He said some business leaders have told him privately they support him, "but this thing is so hot politically that not many people want to be public about how they feel." Some political leaders likewise have said they support him, but won't speak out publicly.
"The behavior of some of these people is understandable because what we're talking about is the base of the Democratic Party. We're talking about state public workers, and I can see why some of them are very concerned," Cayetano said.
U.S. Sen. Daniel Inouye said he doesn't believe that the governor is isolated, but said he doesn't expect to see any surge in public support for Cayetano.
"You will find that in strikes of this nature, people very seldom come out in favor of someone who recommends a cut," he said.
"I think people are beginning to realize that his positions were based upon the facts as they appeared.
"After all, the bottom line is money. If you don't have the money, you can't provide the raise, and that's what they're negotiating at this time."
Senate Minority Leader Sam Slom, R-8th (Wai'alae Iki, Hawai'i Kai), also said he hasn't seen any unified support for Cayetano.
"I don't think there's any organized group (backing Cayetano), mainly because everybody wants to be on the side of the teachers," he said. "You won't find the (Hawai'i) Business Roundtable saying, 'Right on, governor,' because it's really difficult and emotional to separate out the teachers."
Slom he said he agrees with the governor that teachers should not receive across-the-board "one size fits all" pay raises or pay hikes retroactive to 1999. But Slom said he is dissatisfied with the pace of negotiations.
"Had there been a Republican governor, this would not have happened," he said. "This is holding up the whole state and it's holding up the state to ridicule, nationally."
Stanley Hong, president and chief executive officer of the Chamber of Commerce of Hawai'i, said the chamber likes the idea of merit pay and it supports raises for teachers, but not if that means a tax increase. Exactly how much of a pay increase the teachers should get is "between the parties to agree to," he said.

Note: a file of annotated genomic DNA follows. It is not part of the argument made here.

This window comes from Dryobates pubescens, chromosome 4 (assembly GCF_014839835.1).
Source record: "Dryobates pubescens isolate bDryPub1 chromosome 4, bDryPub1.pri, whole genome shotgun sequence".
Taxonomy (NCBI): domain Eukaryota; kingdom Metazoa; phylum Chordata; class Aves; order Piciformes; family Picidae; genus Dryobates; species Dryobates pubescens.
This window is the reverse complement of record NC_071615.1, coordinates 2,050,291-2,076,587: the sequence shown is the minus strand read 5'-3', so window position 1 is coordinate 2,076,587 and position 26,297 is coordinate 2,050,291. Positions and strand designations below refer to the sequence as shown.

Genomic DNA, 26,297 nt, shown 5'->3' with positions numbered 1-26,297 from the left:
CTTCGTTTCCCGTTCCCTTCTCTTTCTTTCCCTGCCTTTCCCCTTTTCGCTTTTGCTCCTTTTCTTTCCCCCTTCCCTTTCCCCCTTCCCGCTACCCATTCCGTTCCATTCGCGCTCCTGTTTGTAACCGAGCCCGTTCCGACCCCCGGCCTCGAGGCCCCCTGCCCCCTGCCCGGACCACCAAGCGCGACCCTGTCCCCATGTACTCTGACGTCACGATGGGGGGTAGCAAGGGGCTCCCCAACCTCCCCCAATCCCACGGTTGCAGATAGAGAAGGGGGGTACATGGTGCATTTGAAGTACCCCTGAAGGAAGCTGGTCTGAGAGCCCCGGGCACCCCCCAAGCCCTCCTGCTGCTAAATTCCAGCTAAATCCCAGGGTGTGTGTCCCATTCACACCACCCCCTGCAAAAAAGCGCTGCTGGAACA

If that sounds like a less-than-ringing endorsement of either side, that's because the issue isn't black and white, Hong said.
"I think you have in the community a division, and it's true also in the business community," he said.
"I would not fault the governor," Hong said. "Since he is a lame duck, he has come out with a very forthright positions and he is not budging from it because he does not have to run for re-election."
Even people who usually can be counted on to support the governor have been reduced to speculating about the possibility of a "silent majority" who agrees with him.
House Speaker Calvin Say, who has been generally supportive of Cayetano's government reform efforts, said: "... There may be a silent majority out there that don't want to say anything, but can sympathize and maybe support what the governor is stating ...: Can we afford it, yes or no?"
Office of Hawaiian Affairs Trustee Clayton Hee, who is a longtime friend of Cayetano, also said there may be people who silently back the governor.
Advertiser staff writers Lynda Arakawa and Robbie Dingeman contributed to this report.